Murphy’s Law was written to describe how governments work. It was proved yet again on January 13 when an employee of the Hawaii Emergency Management System sent a cellphone alert that said, “BALLISTIC MISSILE THREAT INBOUND TO HAWAII. SEEK IMMEDIATE SHELTER. THIS IS NOT A DRILL.” The alert was false but until it was corrected almost 40 minutes later it terrified millions of residents and tourists.
Hawaii’s liberal state government didn’t fire the still unidentified employee who so richly deserved firing. Instead, it reassigned him (her?) to different duties. The left — immediately and instinctively — politicized the incident and, of course, blamed President Trump who had as much responsibility for the terrifying alert as he did for the Japanese attack on Pearl Harbor.
Hawaii’s Democratic congresswoman, Tulsi Gabbard, was among the first to blame the president. She said that Mr. Trump was “taking too long” to defuse the North Korean threat adding, “He’s not taking this threat seriously. There’s no time to waste.”
The Hollywood gang, exemplified by actress Jamie Lee Curtis, found a way to shout its hysteria in anti-Trump Tweets. She wrote, “This Hawaii missile scare is on YOU Mr. Trump. The real FEAR that mothers & fathers & children felt is on YOU “
The worst, of course, was in a New York Times column penned by Max Fisher which stated that the Hawaii alert was evidence of how easily a nuclear war could result by accident. He argued that bold words in America’s defense, such as uttered by Ronald Reagan in 1981 and Donald Trump in 2017, made war more likely.
Mr. Fisher went completely off the rails by asserting that Mr. Trump and Kim Jong-un remain “locked in 1983, issuing provocations and threats of nuclear strikes on push-button alert, gambling that their luck, and ours, will continue to hold.”
Mr. Fisher apparently believes that accidental nuclear war could break out any moment and, by implication, that one way to avoid it is to take our nuclear arsenal off what he believes is its “push-button alert.”
Let’s take a deep breath, set the record straight, and think about how our offensive and defensive nuclear systems are really managed. Fortunately, our nuclear arsenal is in the hands of calm, highly trained professionals. It’s always possible that humans will make mistakes, but no American president including Donald Trump could or would launch a nuclear attack on a whim.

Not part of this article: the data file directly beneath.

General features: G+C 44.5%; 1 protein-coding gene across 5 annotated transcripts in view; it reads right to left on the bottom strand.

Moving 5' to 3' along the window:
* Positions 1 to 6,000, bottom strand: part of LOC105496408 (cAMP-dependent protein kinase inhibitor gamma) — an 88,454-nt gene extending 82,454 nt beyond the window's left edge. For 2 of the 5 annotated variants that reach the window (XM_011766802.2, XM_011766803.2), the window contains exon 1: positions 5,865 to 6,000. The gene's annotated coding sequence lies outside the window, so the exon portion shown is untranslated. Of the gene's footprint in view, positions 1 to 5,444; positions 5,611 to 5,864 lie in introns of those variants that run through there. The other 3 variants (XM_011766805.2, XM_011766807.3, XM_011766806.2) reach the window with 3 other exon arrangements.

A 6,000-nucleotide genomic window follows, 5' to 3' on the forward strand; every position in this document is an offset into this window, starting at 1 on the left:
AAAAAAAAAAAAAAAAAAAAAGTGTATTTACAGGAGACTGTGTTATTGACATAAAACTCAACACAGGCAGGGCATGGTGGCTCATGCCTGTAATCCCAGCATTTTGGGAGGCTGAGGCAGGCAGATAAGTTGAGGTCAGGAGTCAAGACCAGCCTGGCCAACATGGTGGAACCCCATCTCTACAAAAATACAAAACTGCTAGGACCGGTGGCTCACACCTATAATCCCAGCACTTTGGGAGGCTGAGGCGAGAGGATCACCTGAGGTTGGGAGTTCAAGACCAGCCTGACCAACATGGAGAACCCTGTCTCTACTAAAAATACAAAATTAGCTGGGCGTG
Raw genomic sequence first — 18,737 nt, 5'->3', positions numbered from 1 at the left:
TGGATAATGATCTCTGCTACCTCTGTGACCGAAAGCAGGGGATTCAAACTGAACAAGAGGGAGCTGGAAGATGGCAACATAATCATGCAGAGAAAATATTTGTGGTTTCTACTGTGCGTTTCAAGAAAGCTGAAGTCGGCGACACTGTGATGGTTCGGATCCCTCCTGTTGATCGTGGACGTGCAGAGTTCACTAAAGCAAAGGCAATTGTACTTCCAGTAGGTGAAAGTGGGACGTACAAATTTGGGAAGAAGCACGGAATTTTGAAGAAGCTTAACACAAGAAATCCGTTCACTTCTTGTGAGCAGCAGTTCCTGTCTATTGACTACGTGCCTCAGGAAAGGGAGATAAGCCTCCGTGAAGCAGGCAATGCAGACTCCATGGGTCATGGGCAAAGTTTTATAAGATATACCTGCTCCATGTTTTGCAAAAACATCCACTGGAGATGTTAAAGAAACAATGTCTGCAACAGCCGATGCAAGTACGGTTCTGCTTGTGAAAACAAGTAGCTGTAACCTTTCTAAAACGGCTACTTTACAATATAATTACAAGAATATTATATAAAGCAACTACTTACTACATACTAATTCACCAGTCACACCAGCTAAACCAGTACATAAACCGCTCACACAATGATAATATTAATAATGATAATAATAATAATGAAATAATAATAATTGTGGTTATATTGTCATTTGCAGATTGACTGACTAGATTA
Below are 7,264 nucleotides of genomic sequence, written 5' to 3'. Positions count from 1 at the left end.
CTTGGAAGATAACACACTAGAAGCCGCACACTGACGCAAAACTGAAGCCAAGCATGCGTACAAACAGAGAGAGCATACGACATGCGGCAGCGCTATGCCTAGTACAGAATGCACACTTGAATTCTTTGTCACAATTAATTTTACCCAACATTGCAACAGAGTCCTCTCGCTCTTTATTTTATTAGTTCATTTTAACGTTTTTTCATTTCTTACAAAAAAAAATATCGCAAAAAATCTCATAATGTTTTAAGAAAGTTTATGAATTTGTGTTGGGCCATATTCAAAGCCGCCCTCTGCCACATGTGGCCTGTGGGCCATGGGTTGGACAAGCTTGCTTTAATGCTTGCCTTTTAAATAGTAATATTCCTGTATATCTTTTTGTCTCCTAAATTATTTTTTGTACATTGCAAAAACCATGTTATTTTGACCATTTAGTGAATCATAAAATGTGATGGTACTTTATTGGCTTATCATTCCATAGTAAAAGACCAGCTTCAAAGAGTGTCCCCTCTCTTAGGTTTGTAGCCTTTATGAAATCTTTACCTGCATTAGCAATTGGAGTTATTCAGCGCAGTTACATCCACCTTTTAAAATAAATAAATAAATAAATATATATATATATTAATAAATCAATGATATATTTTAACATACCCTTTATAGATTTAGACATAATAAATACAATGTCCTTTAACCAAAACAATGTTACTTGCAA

We don’t know what nuclear weapons are at Kim Jong-un’s immediate and unquestioned command. But every North Korean missile, probably less than five seconds after it is launched, is routinely spotted by one or more of our Space-Based Infrared Sensors (SBIRS) satellites.
As Aviation Week and Space Technology Magazine reported in 2015, the SBIRS satellites image the entire planet about every 10 seconds. Missile launches are detected almost instantly and within the first few minutes of its flight SBIRS determines the missile’s type, projected burnout, trajectory and impact point.
SBIRS reports instantly to military commanders and triggers — as necessary — communications up the chain of command to the president.
Ground-based and sea-based radars also track the missile shortly after launch feeding information to commanders, the president and to missile defense systems ranging from Standard missile systems aboard ships to the Ground-Based Mid-course Defense system which have medium and long-range missiles capable of shooting down any missile aimed at the United States.
To be sure, our missile defenses are not foolproof: one or more missiles could slip through and hit the United States with a nuclear weapon. But our offensive nuclear weapons aren’t governed by a “launch on warning” policy which means that a president will have at least a short time, and possibly a considerably longer time, to determine how America should respond to such an attack.
At a conference last November, Gen. John Hyten, commander of U.S. Strategic Command, described how such events would be handled even if a president gave him an illegal order to launch a nuclear attack. He said, “I provide advice to the President. He’ll tell me what to do, and if it’s illegal, guess what’s going to happen? I’m gonna say, ‘Mr. President, that’s illegal.’ Guess what he’s going to do? He’s going to say, ‘What would be legal?’ And we’ll come up with options of a mix of capabilities to respond to whatever the situation is, and that’s the way it works. It’s not that complicated.”
Gen. Hyten’s calm professionalism is common among our nuclear forces, but not those of North Korea and too many other nations. The primary restraint on Mr. Kim and his regime is their commitment to self-preservation. Someday, by error, insanity or intentional act, that may not prove sufficient.
As President Reagan said in his 1983 speech announcing the Strategic Defense Initiative, “Wouldn’t it be better to save lives than to avenge them?” That’s why we invest in missile defenses and must accelerate that investment to protect American lives, and those of our allies, from missile attack.
If any nuclear weapon were detonated in an American town or city, regardless of how it was delivered, life in America would change forever in terrible ways we cannot foresee. It should be our highest national priority to perfect our missile defenses to prevent that from happening.
• Jed Babbin, a deputy undersecretary of defense in the George H.W. Bush administration, is the author of “In the Words of Our Enemies.”
Copyright © 2019 The Washington Times, LLC.